March 07, 2010

Yes, I am a Farmville addict







CNN: The Facebook Games that Millions Love (and Hate)
Zynga Games Network, Inc.

A long time ago, the creator of SimCity decided to go rural. He came out with a farming simulation called, "SimFarm". It took awhile to learn, and many of its user interface elements were decidedly counterintuitive, but after a couple of weeks I was able to build a pretty decent farm growing a variety of products including strawberries, corn, wheat, and potatoes. I played SimFarm for a couple years, but then Maxis sold out to Electronic Arts and EA was in no mood to mess around with niche games. The only Maxis product they continued to develop was SimCity. They, in my opinion, destroyed the finest video game ever developed. The last version of SimCity I played was SimCity 2000. It was pure torture!

I also played SimEarth and SimLife. I never saw the attraction of "The Sims", but then I've always been an oddball that way.

So, after much coercion by several key members of my family, I finally signed up for Facebook. Within a couple days I discovered that people I had not heard from in years were posting their daily life on Facebook and as long as I was in their "Friend's" list, I could follow along. In many ways, Facebook is more intimate than living next door!

And then one fateful day somebody sent me an invitation to play a game called, "Farmville". Within a couple days that same person sent me invitations to dozens of games, all based on Macromedia's excellent Flash technology and all playable from inside Facebook. I now play many of these games, but my favorite is still the first one, Farmville.

In many ways Farmville is everything SimFarm should have been but could not be because the technology would not yet allow it. It is so easy to learn that within fifteen minutes a brand new player can master everything the game entails. And yet, in the early stages a fifteen-minute gaming session is far too long and the player quickly runs out of things to do. Many people quit within the first few days because the early stages are so unchallenging that calling it a "game" almost seems like a joke. As time goes on and your farm expands the time element increases as well. Now, at level 27, I have to be careful or a "quick" gaming session can suddenly run into a couple hours!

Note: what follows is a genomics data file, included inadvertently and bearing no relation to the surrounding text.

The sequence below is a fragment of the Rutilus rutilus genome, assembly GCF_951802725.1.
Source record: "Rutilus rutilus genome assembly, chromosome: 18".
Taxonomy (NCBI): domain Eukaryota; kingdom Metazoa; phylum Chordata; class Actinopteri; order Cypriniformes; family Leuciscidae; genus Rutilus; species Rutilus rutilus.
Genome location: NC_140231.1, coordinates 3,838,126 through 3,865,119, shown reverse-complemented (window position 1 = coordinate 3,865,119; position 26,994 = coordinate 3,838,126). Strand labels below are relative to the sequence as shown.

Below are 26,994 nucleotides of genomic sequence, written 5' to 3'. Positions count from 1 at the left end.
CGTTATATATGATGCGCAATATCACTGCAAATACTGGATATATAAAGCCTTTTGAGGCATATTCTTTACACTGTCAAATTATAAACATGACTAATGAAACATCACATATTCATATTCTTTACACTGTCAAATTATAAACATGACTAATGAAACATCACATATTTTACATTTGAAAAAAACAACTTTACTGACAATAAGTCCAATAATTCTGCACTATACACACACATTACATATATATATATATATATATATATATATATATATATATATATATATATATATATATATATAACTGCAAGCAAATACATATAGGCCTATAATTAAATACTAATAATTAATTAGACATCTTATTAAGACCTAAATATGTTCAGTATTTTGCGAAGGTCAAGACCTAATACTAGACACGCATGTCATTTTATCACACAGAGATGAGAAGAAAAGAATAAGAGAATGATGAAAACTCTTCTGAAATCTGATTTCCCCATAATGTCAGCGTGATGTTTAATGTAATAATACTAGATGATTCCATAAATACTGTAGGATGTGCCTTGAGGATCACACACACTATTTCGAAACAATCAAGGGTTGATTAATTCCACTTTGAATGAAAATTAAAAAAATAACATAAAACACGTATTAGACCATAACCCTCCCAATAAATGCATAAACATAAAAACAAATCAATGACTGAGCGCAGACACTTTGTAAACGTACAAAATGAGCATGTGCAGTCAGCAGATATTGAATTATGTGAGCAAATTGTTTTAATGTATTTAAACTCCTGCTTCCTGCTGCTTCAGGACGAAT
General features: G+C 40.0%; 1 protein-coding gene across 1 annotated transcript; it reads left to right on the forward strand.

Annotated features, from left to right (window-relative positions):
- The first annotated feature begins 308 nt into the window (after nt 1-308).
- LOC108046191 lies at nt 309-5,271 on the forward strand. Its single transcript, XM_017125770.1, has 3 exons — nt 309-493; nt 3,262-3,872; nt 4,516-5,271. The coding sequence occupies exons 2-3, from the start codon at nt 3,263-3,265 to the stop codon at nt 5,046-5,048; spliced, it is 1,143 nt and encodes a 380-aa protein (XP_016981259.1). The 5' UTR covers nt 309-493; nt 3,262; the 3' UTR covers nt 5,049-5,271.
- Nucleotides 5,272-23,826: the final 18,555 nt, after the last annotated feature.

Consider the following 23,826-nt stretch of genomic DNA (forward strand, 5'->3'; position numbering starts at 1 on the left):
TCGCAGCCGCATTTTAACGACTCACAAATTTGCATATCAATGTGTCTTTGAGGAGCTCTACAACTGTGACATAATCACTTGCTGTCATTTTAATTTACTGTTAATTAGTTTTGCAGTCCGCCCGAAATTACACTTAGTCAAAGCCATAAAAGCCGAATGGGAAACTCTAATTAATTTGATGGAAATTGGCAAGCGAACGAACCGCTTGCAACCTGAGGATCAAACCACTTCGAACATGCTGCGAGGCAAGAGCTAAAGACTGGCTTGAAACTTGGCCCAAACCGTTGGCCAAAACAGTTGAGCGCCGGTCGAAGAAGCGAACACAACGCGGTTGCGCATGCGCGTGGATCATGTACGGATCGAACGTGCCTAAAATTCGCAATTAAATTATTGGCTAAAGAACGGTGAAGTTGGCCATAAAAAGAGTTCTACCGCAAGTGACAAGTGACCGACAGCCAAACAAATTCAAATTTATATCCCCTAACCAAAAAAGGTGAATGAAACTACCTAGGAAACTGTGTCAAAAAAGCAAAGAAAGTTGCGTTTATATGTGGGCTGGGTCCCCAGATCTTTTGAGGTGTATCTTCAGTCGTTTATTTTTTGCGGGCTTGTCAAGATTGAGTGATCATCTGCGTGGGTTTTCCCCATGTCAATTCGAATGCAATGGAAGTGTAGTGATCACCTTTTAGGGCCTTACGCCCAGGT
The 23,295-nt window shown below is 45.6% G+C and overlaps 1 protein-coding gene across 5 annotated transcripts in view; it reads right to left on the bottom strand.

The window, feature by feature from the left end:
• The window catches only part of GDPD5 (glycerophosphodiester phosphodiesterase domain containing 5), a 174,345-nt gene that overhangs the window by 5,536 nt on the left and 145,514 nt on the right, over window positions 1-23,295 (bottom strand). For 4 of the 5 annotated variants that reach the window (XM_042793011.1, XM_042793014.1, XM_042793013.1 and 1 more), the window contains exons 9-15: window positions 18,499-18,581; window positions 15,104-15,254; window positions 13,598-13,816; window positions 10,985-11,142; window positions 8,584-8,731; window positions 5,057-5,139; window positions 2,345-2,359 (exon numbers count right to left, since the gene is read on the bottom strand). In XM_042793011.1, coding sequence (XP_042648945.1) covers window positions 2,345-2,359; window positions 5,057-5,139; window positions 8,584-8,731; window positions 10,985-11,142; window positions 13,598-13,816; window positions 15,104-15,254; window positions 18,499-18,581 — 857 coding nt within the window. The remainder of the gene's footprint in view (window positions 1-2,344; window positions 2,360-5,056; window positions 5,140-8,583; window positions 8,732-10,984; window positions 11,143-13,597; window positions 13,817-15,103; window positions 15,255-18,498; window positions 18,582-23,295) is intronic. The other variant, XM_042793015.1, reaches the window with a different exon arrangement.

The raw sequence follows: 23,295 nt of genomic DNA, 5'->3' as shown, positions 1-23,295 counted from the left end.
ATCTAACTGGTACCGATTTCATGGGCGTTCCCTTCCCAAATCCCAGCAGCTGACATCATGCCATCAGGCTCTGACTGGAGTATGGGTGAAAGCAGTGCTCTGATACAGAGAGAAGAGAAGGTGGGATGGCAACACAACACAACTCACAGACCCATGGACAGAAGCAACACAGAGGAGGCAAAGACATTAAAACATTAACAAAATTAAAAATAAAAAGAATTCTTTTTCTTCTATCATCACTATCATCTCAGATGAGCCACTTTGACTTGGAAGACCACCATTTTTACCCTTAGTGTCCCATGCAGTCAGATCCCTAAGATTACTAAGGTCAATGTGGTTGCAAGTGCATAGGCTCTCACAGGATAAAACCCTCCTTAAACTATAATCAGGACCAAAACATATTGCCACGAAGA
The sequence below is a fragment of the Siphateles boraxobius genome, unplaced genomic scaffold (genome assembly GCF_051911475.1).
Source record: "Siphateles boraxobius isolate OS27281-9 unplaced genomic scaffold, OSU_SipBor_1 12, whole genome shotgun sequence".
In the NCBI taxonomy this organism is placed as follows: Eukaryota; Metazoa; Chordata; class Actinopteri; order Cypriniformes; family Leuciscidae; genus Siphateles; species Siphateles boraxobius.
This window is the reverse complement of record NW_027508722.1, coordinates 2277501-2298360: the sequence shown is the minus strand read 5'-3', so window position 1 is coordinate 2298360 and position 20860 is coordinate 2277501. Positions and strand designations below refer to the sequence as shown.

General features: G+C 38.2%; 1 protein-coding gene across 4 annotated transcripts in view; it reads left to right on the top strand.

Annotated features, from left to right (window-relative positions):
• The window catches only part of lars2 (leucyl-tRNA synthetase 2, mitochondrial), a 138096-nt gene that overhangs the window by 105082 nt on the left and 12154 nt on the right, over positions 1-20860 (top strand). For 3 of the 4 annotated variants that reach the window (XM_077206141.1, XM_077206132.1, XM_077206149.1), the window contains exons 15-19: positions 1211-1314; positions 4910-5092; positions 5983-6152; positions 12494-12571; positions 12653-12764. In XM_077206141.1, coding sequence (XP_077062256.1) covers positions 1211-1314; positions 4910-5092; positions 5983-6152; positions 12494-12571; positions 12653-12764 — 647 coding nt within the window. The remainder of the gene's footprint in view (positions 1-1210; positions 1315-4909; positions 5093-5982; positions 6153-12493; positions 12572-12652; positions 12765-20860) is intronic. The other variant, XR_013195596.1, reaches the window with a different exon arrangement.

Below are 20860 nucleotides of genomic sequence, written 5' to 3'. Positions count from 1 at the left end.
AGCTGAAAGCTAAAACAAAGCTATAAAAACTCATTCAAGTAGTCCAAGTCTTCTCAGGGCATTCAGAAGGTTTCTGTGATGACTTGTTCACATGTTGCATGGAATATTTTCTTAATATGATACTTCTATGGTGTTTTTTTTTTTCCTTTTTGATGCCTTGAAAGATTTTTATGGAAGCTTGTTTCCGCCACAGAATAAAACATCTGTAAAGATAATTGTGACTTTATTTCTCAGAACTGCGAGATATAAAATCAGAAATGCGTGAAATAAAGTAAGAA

Much of the game play is tedious, but over the past couple weeks they have added several "Hot Rod" farm implements such as a "Hot Rod Tractor", "Hot Rod Seeder", and "Hot Rod Harvester" that have automated many of the most tedious chores simply by expanding the reach of each game tool. (Not to mention given me some really cool farming implements to show off to my neighbors every time they stop in for a visit!)

The game play is pretty simple. You have "plots" where you use a tractor tool to plow and then a seeder tool to plant seeds. Different plants have different germination times so if you are going to be available you can plant something like Raspberries that mature in a couple hours but produce little experience or gold. If you're not going to be online for awhile you can plant something like Artichokes that take four full days to mature. There are many vegetables and flowers with germination times in between these two extremes and every plant has unique, attractive graphics for three to six stages of maturity from seed to harvest. There are also trees which a player can plant once and then harvest every couple of days for a consistent source of gold, but little or no experience.

As your gold increases you can purchase a variety of things to decorate your farm including houses and barns in many different colors and several styles. Recently they have introduced Chicken Coups and Dairies, making it easy to harvest the production of many different animals with a single mouse click.